1) To know its meaning. 2) To study causes responsible. 3) To know norms given by RBI. 4) To know the measure taken at various levels for management of NPA. 5) To know the impact of NPA on banks. Scope of study:The study mainly covers meaning of NPA, then classification and provisioning, factor responsible for the emergence of NPA, impact of NPA in banks and Management of NPA through resolution. Strategy framework credit information bureau, legal measures and compromise settlement schemes. The study has been conducted at HDFC Tarn Taran branch.

Chapter 5. Data Analysis and interpretation

Data Analysis and Interpretation

Question no. 1 Since how long is the HDFC branch is functioning? 1) .2 years 2.) 2-3 years 3) 3-5 years 4.) 5 year + Year 2 year 2-3 year 3-5 year 5 year + Total No. of respondents 2 6 14 28 50 Percentage % 4 12 28 56 100

2 ye r a 2-3 yea r 3-5 yea r 5 ye r+ a

Interpretation:-we can observe that 56% of branches for functioning since 5 years and all other branches are functioning from a minimum period of 3-5 years.

Question no 2 Since how long the presence of NPA is observed in your HDFC branch? Year 0-1 1-2

2-3 3-4 5 + above Year 0-1 1-2 2-3 3-4 5 and above Total No. of respondents 3 5 8 14 20 50 Percentage % 6 10 16 27 40 100

0-1 1-2 years 2-3 years 3-4 years 5 +years

Interpretation:-From the above it can be interpreted that in nearly 40% of branches NPAS and present since 5 years and above. And in 28% of branches NPAS are present between 3-4 years and in rest of branches NPAS are present from 3 years.

Question no. 3

What is the appointment value of NPA in your branch? Amount 1-10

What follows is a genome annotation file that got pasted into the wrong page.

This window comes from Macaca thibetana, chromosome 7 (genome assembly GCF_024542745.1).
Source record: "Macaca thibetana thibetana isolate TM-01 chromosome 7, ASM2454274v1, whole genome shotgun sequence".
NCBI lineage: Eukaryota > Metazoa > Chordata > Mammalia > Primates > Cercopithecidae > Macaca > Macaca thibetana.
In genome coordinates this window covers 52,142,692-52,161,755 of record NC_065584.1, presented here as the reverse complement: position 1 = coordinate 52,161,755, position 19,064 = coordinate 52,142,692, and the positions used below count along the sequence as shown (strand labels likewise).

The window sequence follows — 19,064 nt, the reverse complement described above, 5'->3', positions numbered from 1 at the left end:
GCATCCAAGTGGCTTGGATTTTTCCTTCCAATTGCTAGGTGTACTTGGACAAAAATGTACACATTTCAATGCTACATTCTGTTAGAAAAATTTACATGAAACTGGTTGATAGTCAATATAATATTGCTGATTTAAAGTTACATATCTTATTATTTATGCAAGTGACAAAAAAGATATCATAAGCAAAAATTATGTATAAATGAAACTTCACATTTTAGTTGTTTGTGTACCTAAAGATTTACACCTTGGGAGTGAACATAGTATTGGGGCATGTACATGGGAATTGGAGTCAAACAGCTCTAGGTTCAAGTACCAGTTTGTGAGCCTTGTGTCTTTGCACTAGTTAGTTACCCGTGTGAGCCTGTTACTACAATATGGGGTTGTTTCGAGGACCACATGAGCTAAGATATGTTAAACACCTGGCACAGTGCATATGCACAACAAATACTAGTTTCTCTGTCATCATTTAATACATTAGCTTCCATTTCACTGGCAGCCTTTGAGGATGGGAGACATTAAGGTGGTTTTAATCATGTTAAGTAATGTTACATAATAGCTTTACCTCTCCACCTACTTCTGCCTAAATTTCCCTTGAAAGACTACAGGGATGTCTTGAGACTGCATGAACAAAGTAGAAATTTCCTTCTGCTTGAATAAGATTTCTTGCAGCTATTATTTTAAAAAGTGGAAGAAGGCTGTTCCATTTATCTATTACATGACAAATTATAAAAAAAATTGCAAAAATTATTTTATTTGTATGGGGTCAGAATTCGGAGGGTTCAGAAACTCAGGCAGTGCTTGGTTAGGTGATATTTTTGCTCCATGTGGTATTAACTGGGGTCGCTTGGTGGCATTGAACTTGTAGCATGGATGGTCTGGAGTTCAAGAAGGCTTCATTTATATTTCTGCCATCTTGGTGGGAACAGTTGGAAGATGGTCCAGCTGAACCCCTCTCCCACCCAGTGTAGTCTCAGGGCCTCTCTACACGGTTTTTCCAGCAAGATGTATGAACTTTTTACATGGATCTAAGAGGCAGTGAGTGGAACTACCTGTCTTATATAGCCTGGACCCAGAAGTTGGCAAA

10-20 20-30 30-50 50 and above Amount 0-10 10-20 20-30 30-50 50 and above Total No. of respondents 2 5 8 13 22 50 Percentage % 4 10 16 26 44 100

0-10 10-20. 20-30 30-50 50 and abov e

Interpretation:-From the above table it can be interpreted that in nearly 44% branches NPAS are above 50 lacs. Another 26% of branches have NPAS of about 30-50 lacs in rest of branches NPAS up to 30 lacs are found. Question no.4 Which is the main cause responsible for the presence of NPA? 1) Proper selection of borrowers 2) Deficiency in processing 3) Improper appraisal of assets 4) Lack of supervision and follow up 5) Natural calamities

6) Will full default of borrower

Causes Improper borrowers.


No. of respondents of 6

Percentage 12

Deficiency in processing. 4 Improper appraisal of assets 4 Lack of supervision and 8 follow up Natural calamities Wilful default of borrower Total 28 50

8 8 16 56 100

Improper selection of borrowers. Deficiency in processing Improper appraisal of assets Lack of supervision and follow up Natural calamities Willful default of borrower

Interpretation:-From the above table it can be interpreted that in 56% off the branches wilful is the main cause of the emergence of NPAS .In 16% branches lack of supervision and follow up is the main cause of NPAS. Then it is followed by many causes.

Question no.5 Do you think that NPA can be controlled? 1. Definitely yes 2. Yes 3. Cant say 4. No 5. Definitely no Result Definitely yes yes Cant say No Definitely no Total No. of respondents 25 19 6 0 0 50 Percentage % 50 38 12 0 0 100

Definitely yes yes Cant say No Definitely no